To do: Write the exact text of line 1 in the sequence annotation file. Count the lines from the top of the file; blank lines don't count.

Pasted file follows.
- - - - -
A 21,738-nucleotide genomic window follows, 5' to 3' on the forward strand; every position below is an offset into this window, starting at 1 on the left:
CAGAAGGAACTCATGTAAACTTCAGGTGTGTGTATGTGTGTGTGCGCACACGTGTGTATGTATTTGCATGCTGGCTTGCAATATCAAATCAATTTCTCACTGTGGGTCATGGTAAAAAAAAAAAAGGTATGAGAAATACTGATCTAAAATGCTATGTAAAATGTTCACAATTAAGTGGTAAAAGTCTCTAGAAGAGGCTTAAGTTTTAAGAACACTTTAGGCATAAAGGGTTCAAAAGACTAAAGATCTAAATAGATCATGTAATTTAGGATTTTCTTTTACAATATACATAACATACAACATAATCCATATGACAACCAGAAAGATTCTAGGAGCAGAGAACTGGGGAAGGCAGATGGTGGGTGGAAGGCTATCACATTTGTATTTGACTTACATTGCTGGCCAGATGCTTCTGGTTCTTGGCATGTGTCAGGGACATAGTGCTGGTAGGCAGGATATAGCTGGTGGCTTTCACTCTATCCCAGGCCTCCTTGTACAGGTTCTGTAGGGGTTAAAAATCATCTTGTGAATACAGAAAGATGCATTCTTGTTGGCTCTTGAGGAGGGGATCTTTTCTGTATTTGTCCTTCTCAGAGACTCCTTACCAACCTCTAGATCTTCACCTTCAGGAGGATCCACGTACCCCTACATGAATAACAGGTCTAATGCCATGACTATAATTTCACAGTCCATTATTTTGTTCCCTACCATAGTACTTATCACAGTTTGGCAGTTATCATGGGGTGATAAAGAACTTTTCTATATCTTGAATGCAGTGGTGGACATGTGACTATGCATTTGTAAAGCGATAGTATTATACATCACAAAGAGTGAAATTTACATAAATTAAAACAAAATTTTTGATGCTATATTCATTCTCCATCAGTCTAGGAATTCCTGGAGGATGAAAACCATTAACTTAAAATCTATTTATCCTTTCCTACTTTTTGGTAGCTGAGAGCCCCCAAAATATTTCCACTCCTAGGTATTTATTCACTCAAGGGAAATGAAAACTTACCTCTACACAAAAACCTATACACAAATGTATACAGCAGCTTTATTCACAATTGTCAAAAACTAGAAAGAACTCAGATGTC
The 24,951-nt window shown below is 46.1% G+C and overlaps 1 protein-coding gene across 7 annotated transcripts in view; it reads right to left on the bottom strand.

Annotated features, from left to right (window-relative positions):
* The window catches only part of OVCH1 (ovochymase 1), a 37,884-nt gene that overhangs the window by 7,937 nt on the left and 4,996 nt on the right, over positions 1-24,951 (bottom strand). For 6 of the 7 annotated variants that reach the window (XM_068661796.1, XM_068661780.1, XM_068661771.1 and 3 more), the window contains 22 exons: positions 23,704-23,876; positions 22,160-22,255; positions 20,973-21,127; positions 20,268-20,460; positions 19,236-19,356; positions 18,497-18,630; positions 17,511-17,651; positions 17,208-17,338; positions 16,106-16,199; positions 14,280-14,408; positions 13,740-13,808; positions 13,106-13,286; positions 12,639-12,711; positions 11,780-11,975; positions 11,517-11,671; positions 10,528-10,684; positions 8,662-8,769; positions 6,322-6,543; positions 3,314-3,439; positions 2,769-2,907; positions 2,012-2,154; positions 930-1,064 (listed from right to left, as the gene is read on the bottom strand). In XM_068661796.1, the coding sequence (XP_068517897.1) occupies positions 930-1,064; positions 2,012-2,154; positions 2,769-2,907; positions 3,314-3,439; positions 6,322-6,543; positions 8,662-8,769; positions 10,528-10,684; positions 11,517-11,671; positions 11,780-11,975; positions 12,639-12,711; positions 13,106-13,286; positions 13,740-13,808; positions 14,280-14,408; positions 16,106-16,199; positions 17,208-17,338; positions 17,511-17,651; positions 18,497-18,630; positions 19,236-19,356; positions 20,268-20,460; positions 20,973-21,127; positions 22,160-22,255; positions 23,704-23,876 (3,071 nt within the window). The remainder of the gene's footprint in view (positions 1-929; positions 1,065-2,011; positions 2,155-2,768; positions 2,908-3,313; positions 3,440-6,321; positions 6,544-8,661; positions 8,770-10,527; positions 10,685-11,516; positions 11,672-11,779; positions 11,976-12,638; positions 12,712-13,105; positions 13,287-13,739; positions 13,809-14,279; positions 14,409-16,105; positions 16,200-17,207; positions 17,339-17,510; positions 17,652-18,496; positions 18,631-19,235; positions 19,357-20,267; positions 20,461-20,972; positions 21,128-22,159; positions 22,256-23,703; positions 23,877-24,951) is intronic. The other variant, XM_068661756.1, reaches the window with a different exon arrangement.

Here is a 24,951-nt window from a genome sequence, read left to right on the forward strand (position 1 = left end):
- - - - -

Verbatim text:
A 21,738-nucleotide genomic window follows, 5' to 3' on the forward strand; every position below is an offset into this window, starting at 1 on the left: